Underground cinema icon Jonas Mekas has been a witness to the changing landscape of New York’s film culture since arriving in the city in 1949. Today, at ninety-four, he remains one of its most venerated figures. In addition to winning acclaim for pioneering diary films such as Walden (1969) and Reminiscences of a Journey to Lithuania (1971), the Lithuanian-born artist has long been an indefatigable advocate of his comrades in the avant-garde, finding ways to collect, distribute, and exhibit their work through the two institutions he was instrumental in establishing, the Film-Makers’ Cooperative and Anthology Film Archives. In the clip above, excerpted from a 2000 interview, Mekas sits down with independent-film trailblazer John Pierson to recount the wealth of viewing possibilities he enjoyed as a moviegoer in midcentury New York, from the experimental showcases at Amos Vogel’s Cinema 16 to the silent classics screened at the Theodore Huff Memorial Film Society.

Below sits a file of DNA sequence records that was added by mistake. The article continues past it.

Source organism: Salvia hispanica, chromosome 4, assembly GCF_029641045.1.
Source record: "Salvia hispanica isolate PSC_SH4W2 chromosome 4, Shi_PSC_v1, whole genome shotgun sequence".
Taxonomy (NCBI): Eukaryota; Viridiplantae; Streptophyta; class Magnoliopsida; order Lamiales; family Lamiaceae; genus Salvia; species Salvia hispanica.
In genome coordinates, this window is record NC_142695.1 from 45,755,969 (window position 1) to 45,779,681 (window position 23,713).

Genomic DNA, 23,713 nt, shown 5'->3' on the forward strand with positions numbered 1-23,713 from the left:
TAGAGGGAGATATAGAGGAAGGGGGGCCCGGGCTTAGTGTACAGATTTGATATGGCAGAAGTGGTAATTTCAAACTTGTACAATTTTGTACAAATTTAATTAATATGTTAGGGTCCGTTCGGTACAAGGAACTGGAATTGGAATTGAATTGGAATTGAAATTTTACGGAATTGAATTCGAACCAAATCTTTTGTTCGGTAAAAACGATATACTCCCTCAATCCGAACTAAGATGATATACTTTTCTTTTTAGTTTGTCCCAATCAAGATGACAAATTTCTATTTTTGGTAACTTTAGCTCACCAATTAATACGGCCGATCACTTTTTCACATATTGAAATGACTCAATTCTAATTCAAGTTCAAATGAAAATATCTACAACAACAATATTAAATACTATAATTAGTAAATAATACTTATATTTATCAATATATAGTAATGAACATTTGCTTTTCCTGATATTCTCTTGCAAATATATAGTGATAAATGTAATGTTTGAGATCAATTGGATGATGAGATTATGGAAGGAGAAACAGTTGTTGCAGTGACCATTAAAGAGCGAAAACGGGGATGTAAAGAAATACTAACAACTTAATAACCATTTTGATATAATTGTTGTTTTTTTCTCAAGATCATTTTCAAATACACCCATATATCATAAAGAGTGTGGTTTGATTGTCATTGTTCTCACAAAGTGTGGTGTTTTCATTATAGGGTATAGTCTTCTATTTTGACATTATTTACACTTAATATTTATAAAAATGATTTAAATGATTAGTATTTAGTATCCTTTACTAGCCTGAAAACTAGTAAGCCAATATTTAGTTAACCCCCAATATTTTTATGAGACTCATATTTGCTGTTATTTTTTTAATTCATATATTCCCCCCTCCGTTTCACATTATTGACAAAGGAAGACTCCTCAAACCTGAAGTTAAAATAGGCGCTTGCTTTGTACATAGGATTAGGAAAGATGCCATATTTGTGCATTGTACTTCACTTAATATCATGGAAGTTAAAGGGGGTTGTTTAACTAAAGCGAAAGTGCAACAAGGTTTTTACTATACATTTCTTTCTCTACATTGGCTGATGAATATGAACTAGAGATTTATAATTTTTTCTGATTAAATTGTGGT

Watch the interview in full now on the Criterion Channel on FilmStruck, where it streams as part of the sixth season of the TV series Split Screen, Pierson’s vibrant chronicle of American film culture at the turn of the millennium. And check out some of the other episodes we’ve just premiered from the show, including segments with Billy Wilder, George Kuchar, and Guy Maddin.